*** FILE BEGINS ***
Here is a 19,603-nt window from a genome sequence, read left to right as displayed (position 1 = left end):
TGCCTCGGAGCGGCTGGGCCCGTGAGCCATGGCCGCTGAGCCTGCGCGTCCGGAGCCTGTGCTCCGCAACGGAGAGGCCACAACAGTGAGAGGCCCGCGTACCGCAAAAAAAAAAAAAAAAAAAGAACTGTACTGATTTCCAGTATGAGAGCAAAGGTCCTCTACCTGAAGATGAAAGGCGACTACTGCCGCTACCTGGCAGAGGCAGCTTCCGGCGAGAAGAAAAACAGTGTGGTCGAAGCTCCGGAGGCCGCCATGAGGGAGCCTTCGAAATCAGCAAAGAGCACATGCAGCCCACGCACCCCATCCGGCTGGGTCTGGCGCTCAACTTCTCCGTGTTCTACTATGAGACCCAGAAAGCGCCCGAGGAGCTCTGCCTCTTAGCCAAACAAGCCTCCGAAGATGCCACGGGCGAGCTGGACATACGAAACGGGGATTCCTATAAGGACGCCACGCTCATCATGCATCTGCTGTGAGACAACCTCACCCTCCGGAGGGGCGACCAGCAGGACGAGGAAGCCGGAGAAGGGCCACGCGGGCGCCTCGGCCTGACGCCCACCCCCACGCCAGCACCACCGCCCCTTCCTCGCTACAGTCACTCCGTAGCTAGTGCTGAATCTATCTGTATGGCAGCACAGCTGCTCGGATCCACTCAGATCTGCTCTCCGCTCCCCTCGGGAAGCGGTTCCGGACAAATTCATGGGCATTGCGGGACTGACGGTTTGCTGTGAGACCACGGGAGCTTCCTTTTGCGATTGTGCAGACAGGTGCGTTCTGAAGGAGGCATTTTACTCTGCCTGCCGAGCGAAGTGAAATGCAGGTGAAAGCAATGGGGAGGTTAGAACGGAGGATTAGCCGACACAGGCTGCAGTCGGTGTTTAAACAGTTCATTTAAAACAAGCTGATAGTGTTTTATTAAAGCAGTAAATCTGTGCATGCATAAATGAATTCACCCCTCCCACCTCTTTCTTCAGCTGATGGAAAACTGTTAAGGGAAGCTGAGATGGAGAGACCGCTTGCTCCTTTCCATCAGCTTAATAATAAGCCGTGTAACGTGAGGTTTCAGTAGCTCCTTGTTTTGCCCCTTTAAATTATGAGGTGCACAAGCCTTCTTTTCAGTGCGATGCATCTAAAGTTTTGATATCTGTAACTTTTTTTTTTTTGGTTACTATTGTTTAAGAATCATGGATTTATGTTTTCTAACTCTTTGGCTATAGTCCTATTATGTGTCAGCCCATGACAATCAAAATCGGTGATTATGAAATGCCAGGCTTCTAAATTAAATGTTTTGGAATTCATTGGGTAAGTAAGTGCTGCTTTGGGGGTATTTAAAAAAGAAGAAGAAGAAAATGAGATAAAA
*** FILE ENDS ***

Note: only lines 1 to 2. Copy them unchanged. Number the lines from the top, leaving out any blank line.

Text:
Here is a 19,603-nt window from a genome sequence, read left to right as displayed (position 1 = left end):
TGCCTCGGAGCGGCTGGGCCCGTGAGCCATGGCCGCTGAGCCTGCGCGTCCGGAGCCTGTGCTCCGCAACGGAGAGGCCACAACAGTGAGAGGCCCGCGTACCGCAAAAAAAAAAAAAAAAAAAGAACTGTACTGATTTCCAGTATGAGAGCAAAGGTCCTCTACCTGAAGATGAAAGGCGACTACTGCCGCTACCTGGCAGAGGCAGCTTCCGGCGAGAAGAAAAACAGTGTGGTCGAAGCTCCGGAGGCCGCCATGAGGGAGCCTTCGAAATCAGCAAAGAGCACATGCAGCCCACGCACCCCATCCGGCTGGGTCTGGCGCTCAACTTCTCCGTGTTCTACTATGAGACCCAGAAAGCGCCCGAGGAGCTCTGCCTCTTAGCCAAACAAGCCTCCGAAGATGCCACGGGCGAGCTGGACATACGAAACGGGGATTCCTATAAGGACGCCACGCTCATCATGCATCTGCTGTGAGACAACCTCACCCTCCGGAGGGGCGACCAGCAGGACGAGGAAGCCGGAGAAGGGCCACGCGGGCGCCTCGGCCTGACGCCCACCCCCACGCCAGCACCACCGCCCCTTCCTCGCTACAGTCACTCCGTAGCTAGTGCTGAATCTATCTGTATGGCAGCACAGCTGCTCGGATCCACTCAGATCTGCTCTCCGCTCCCCTCGGGAAGCGGTTCCGGACAAATTCATGGGCATTGCGGGACTGACGGTTTGCTGTGAGACCACGGGAGCTTCCTTTTGCGATTGTGCAGACAGGTGCGTTCTGAAGGAGGCATTTTACTCTGCCTGCCGAGCGAAGTGAAATGCAGGTGAAAGCAATGGGGAGGTTAGAACGGAGGATTAGCCGACACAGGCTGCAGTCGGTGTTTAAACAGTTCATTTAAAACAAGCTGATAGTGTTTTATTAAAGCAGTAAATCTGTGCATGCATAAATGAATTCACCCCTCCCACCTCTTTCTTCAGCTGATGGAAAACTGTTAAGGGAAGCTGAGATGGAGAGACCGCTTGCTCCTTTCCATCAGCTTAATAATAAGCCGTGTAACGTGAGGTTTCAGTAGCTCCTTGTTTTGCCCCTTTAAATTATGAGGTGCACAAGCCTTCTTTTCAGTGCGATGCATCTAAAGTTTTGATATCTGTAACTTTTTTTTTTTTGGTTACTATTGTTTAAGAATCATGGATTTATGTTTTCTAACTCTTTGGCTATAGTCCTATTATGTGTCAGCCCATGACAATCAAAATCGGTGATTATGAAATGCCAGGCTTCTAAATTAAATGTTTTGGAATTCATTGGGTAAGTAAGTGCTGCTTTGGGGGTATTTAAAAAAGAAGAAGAAGAAAATGAGATAAAA